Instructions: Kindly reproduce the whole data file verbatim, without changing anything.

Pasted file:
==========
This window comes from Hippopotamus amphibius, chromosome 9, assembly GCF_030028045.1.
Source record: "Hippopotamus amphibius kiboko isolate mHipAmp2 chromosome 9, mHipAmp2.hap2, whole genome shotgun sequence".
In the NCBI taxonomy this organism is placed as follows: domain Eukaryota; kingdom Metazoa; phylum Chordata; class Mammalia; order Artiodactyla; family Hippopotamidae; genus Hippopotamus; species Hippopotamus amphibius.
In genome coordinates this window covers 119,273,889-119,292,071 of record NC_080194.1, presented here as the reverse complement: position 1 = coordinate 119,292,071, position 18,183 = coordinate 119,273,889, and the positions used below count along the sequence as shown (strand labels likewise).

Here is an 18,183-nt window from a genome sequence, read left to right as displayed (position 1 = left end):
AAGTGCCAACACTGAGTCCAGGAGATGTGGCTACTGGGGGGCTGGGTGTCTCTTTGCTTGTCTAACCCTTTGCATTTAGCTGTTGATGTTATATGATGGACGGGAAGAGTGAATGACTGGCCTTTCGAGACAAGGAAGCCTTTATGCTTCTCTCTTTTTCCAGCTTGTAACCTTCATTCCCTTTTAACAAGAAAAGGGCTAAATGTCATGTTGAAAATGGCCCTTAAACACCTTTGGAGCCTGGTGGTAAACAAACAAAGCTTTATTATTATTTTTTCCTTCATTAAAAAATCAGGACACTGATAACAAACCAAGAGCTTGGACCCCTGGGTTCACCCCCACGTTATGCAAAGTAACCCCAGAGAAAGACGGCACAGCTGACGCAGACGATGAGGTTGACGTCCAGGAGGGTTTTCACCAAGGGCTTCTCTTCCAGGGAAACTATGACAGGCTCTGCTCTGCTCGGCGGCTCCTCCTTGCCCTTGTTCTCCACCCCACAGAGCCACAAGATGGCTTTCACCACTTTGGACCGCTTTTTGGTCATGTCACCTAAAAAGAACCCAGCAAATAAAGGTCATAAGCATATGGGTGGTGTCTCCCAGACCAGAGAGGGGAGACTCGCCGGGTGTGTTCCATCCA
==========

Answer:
This window comes from Hippopotamus amphibius, chromosome 9, assembly GCF_030028045.1.
Source record: "Hippopotamus amphibius kiboko isolate mHipAmp2 chromosome 9, mHipAmp2.hap2, whole genome shotgun sequence".
In the NCBI taxonomy this organism is placed as follows: domain Eukaryota; kingdom Metazoa; phylum Chordata; class Mammalia; order Artiodactyla; family Hippopotamidae; genus Hippopotamus; species Hippopotamus amphibius.
In genome coordinates this window covers 119,273,889-119,292,071 of record NC_080194.1, presented here as the reverse complement: position 1 = coordinate 119,292,071, position 18,183 = coordinate 119,273,889, and the positions used below count along the sequence as shown (strand labels likewise).

Here is an 18,183-nt window from a genome sequence, read left to right as displayed (position 1 = left end):
AAGTGCCAACACTGAGTCCAGGAGATGTGGCTACTGGGGGGCTGGGTGTCTCTTTGCTTGTCTAACCCTTTGCATTTAGCTGTTGATGTTATATGATGGACGGGAAGAGTGAATGACTGGCCTTTCGAGACAAGGAAGCCTTTATGCTTCTCTCTTTTTCCAGCTTGTAACCTTCATTCCCTTTTAACAAGAAAAGGGCTAAATGTCATGTTGAAAATGGCCCTTAAACACCTTTGGAGCCTGGTGGTAAACAAACAAAGCTTTATTATTATTTTTTCCTTCATTAAAAAATCAGGACACTGATAACAAACCAAGAGCTTGGACCCCTGGGTTCACCCCCACGTTATGCAAAGTAACCCCAGAGAAAGACGGCACAGCTGACGCAGACGATGAGGTTGACGTCCAGGAGGGTTTTCACCAAGGGCTTCTCTTCCAGGGAAACTATGACAGGCTCTGCTCTGCTCGGCGGCTCCTCCTTGCCCTTGTTCTCCACCCCACAGAGCCACAAGATGGCTTTCACCACTTTGGACCGCTTTTTGGTCATGTCACCTAAAAAGAACCCAGCAAATAAAGGTCATAAGCATATGGGTGGTGTCTCCCAGACCAGAGAGGGGAGACTCGCCGGGTGTGTTCCATCCA